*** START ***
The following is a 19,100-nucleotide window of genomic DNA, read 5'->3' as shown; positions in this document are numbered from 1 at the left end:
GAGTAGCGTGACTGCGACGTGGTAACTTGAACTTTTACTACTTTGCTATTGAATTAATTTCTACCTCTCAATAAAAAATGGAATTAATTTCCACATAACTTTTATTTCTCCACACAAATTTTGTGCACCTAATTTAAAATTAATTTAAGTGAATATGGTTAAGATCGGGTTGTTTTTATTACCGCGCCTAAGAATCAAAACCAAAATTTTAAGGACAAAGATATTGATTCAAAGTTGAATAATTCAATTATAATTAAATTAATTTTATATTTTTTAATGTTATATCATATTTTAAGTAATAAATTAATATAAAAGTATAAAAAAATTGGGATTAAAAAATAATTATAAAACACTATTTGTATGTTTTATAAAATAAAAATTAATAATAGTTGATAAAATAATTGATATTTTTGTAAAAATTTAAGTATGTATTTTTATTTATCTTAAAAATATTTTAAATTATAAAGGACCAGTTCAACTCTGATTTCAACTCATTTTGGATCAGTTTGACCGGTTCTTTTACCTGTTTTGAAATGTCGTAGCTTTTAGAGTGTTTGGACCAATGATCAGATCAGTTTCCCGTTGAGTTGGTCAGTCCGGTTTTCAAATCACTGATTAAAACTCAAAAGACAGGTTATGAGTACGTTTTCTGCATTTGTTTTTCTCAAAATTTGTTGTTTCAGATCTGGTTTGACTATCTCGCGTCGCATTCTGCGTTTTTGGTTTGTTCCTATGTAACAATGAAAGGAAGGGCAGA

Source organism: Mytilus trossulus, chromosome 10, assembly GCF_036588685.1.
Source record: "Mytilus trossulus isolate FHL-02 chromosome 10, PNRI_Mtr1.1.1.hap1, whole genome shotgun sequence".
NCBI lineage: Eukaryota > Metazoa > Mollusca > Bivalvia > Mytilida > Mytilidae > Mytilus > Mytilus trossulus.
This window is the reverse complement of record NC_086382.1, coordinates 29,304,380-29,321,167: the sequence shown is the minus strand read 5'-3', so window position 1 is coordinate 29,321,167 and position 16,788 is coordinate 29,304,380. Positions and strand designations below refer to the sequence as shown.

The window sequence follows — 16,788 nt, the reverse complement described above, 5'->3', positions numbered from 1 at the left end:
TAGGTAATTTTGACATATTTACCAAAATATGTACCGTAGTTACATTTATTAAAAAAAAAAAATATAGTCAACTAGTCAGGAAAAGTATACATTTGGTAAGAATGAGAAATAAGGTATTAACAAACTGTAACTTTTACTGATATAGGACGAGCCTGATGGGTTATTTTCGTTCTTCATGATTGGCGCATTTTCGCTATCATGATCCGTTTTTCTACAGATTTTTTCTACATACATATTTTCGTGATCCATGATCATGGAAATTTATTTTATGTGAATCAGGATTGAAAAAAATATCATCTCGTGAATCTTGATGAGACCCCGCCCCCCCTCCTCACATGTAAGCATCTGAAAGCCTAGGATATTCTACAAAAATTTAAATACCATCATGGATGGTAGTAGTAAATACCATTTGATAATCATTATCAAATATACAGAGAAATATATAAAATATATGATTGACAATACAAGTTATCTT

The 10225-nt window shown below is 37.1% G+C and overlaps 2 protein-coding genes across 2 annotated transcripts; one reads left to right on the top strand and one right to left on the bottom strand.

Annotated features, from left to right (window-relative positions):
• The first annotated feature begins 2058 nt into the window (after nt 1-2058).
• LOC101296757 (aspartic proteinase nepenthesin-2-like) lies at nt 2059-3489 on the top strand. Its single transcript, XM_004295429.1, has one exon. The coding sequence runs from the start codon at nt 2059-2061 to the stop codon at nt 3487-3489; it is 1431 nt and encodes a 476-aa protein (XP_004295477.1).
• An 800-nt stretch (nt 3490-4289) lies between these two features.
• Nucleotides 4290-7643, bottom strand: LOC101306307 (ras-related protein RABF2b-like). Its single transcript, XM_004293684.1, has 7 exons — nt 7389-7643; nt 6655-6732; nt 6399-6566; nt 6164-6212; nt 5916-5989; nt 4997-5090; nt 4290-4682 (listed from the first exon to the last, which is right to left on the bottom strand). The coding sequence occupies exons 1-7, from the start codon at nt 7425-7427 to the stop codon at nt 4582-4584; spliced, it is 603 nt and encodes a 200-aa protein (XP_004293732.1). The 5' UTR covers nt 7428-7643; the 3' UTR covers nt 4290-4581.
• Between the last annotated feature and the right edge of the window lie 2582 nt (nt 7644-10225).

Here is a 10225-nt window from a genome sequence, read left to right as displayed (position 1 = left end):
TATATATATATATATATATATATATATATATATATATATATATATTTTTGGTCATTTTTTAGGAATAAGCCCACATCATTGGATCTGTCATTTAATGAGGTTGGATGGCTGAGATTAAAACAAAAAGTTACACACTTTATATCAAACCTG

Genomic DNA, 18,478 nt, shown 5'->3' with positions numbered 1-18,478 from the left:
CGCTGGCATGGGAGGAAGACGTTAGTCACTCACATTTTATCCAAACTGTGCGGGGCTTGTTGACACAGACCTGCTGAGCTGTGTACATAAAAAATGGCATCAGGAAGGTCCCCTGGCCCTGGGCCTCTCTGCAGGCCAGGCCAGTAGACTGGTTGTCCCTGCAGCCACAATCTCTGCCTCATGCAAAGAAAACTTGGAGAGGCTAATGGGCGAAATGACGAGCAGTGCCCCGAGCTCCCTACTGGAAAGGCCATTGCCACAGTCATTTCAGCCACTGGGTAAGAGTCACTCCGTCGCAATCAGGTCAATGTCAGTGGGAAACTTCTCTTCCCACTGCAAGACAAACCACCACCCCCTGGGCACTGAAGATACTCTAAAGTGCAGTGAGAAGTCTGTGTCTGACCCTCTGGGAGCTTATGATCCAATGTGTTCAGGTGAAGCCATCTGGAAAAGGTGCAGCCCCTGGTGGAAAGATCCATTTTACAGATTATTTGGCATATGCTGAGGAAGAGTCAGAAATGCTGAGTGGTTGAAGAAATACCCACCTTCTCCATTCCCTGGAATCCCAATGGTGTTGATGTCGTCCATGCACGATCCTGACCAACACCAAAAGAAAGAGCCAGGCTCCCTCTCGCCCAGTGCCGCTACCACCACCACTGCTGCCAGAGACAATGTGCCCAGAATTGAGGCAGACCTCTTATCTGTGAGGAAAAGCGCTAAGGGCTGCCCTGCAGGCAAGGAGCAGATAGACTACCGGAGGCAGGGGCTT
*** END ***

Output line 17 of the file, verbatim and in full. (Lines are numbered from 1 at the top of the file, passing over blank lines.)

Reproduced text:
TATATATATATATATATATATATATATATATATATATATATATATTTTTGGTCATTTTTTAGGAATAAGCCCACATCATTGGATCTGTCATTTAATGAGGTTGGATGGCTGAGATTAAAACAAAAAGTTACACACTTTATATCAAACCTG